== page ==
"You are not sad. You are Angry." My second visit with Balinese Healer Tjokorda Gede Rai.


I just returned home from my 3rd trip to Ubud, Bali. It is the first city I've been to more than twice outside of the US, so it feels very familiar even though it's so far away. About a year ago, my friend Veronika suggested that we meet with a Balinese healer she read about online; Tjokorda Gede Rai. (Cokorda Rai.) The day following that first meeting with him, I no longer had the neck pain that I had been trying to figure out for months. I seriously couldn't believe it. I was sure that whatever he had done had healed me.

I wasn't dealing with any obvious physical ailments on the most recent trip, but something in my heart kept telling me that I should go back and see him again. It had been over a year.. and a lot had changed. I needed some emotional/spiritual healing this time.

The first time there had been only 2 people in front of us. This time there were many more waiting to speak to him. Even though everyone was crowded around him watching him working with others, I hung back a bit hoping people would get the hint and not sit too close while he was talking to me. I knew that I would be more honest with him if there weren't strangers staring at me. Luckily there were only a few people left when it was my turn to approach him.

I walked over and sat down where he was sitting. He asked: "What can I do for you?"  I said: "I'm not sure...I'm just really confused... and sad." He nodded and then did the same thing he had done before, poking at different spots on my head, my eyes and my neck.

Then he started poking at my toes with a little wooden stick. Different places hurt more for different people depending on what you need help with. When he finds a spot on your foot that causes you a lot of pain, he will do whatever it is that he does to heal you, and then when he pokes that spot again, the pain is gone. It's bizarre.

After the initial analysis, he said a prayer over me.  He sat across from me and shook his head. "You think you are sad," he said.  I didn't know what he meant. "You are not sad. You are angry. You wake up every day angry. But don't worry. You are not angry anymore." I cried, obviously, because that's just what I do, but also because he was right... and I hadn't realized it until that moment.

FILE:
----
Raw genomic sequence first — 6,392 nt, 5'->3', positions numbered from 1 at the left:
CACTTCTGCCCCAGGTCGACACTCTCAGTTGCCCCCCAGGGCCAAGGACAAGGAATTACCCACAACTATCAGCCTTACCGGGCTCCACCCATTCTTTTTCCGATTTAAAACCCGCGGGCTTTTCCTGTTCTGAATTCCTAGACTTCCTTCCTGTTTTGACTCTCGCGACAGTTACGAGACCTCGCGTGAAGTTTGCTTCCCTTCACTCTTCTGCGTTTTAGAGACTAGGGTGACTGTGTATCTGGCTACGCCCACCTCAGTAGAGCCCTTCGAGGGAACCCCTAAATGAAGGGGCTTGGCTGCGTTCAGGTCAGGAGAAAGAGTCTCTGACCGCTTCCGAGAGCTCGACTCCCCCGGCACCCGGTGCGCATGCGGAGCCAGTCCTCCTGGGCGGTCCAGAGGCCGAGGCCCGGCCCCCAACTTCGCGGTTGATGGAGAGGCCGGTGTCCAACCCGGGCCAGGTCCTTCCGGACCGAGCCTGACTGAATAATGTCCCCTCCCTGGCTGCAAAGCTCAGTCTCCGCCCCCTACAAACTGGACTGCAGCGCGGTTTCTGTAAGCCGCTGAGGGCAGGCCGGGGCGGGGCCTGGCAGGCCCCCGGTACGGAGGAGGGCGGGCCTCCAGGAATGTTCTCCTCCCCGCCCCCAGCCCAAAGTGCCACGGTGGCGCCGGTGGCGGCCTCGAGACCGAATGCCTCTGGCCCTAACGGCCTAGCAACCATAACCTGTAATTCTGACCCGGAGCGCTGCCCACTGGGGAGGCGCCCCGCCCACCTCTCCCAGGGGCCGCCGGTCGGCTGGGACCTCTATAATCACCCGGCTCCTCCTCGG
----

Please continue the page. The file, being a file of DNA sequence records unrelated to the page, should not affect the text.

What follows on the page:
For me, sadness has always been harder to climb out of than anger. I am generally not an angry person. I don't have a short temper and I really don't like to fight with people. The reason I hadn't realized that the pain I was feeling was anger and not sadness was that it wasn't anger directed at another person in a way that I recognized. I was just angry at situations. At a set of circumstances. I was frustrated. I hated that I felt powerless over certain things in my life. I was also angry at myself for not taking better care of myself, physically and emotionally.

Once I knew that I was angry, I saw that I had been doing all of the wrong things to try to feel better. It takes different things for me to turn off each emotion. Sadness feels heavy. There is no energy behind it. It's draining. When I'm sad I want to lay in bed and cry. Anger can actually be a really great motivating force for growth. When I'm angry, I can drive around belting out a P!nk song.. and just be like Whatever! F U! Just watch, I'm gonna do something AWESOME! Ha.. But I'm serious. I've done some of the best things in my life out of motivation that was ignited by anger. It's fun when the anger wears off and you've created something beautiful.